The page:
DENVER (CBS4) – Next month young people will be packing up and heading off to college. So many parents want to know what is the best way to open a debit or credit account for their student.
Tasha Dokes can go online to check the balances in her two daughters’ debit accounts.
“It pops up with Nastasha’s account and asks, ‘How much do you want to transfer?’ I say $10,” Dokes said.
Dokes uses PayPal to make direct deposits in her daughters’ accounts.
“I don’t have any fee associated with transferring money,” she said.
But that wasn’t the case when Dokes bought a prepaid debit card off a store rack for her daughter.
“Every time I transferred money to her account it was like a $3 fee. Then when she used it, it was anywhere from a $1 or $2 fee for each purchase,” Dokes said.
Sara Gilbert is a consumer counselor who warns parents about hidden fees.
“You want to be really clear with those cards about what the fee structure is and how you and your student may end up paying for those cards,” Gilbert said.
Gilbert says it could be better to get a bank card in the student’s name. But again, make sure it doesn’t come with hidden fees.
On the credit accounts parents can check their students’ spending.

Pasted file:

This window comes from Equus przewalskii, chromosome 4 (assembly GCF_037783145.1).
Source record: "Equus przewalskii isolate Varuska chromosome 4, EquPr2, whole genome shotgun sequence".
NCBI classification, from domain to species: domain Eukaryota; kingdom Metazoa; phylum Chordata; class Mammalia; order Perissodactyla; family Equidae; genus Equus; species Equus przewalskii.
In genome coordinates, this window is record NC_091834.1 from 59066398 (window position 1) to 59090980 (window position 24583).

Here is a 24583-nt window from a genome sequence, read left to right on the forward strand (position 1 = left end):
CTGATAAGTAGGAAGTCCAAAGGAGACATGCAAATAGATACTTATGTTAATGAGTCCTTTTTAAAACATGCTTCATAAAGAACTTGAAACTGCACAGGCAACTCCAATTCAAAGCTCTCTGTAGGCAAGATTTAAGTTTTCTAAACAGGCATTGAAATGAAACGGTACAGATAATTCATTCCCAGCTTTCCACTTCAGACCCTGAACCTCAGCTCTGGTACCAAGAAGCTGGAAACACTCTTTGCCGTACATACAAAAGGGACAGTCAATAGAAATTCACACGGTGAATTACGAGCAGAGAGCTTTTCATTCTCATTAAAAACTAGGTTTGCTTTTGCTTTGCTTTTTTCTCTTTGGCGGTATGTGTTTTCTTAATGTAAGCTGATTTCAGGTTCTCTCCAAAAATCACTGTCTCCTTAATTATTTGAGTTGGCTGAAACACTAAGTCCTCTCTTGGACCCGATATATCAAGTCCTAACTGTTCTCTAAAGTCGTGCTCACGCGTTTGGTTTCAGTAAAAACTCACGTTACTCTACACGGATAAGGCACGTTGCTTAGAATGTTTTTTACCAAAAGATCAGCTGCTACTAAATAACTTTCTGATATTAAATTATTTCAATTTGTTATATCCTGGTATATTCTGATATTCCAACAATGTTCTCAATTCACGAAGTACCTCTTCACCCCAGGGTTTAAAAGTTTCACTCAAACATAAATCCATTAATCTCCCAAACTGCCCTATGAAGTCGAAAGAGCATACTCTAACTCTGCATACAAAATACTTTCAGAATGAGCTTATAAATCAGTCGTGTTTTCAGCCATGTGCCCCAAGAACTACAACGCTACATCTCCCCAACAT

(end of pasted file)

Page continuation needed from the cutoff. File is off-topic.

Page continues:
“I think it’s a good idea, but you probably need to have conversation with your student ahead of time,” Gilbert said when asked if checking on spending is sneaky.
Megan Ryan and her mother had that conversation. Ryan has a debit card but is worried about the new autonomy she’ll have as a freshman at Colorado State University next month.
“I am going to have trouble. I know I’m going to have to adjust to it because I haven’t had to completely fend for myself,” Ryan said.
Gilbert suggests giving the student a bank debit card before they go to college so they can establish good spending patterns. Set up an account at a bank on campus so they have access to an ATM without paying fees. Some banks waive monthly fees if the checking account is linked to a savings account. Get overdraft protection with that as well.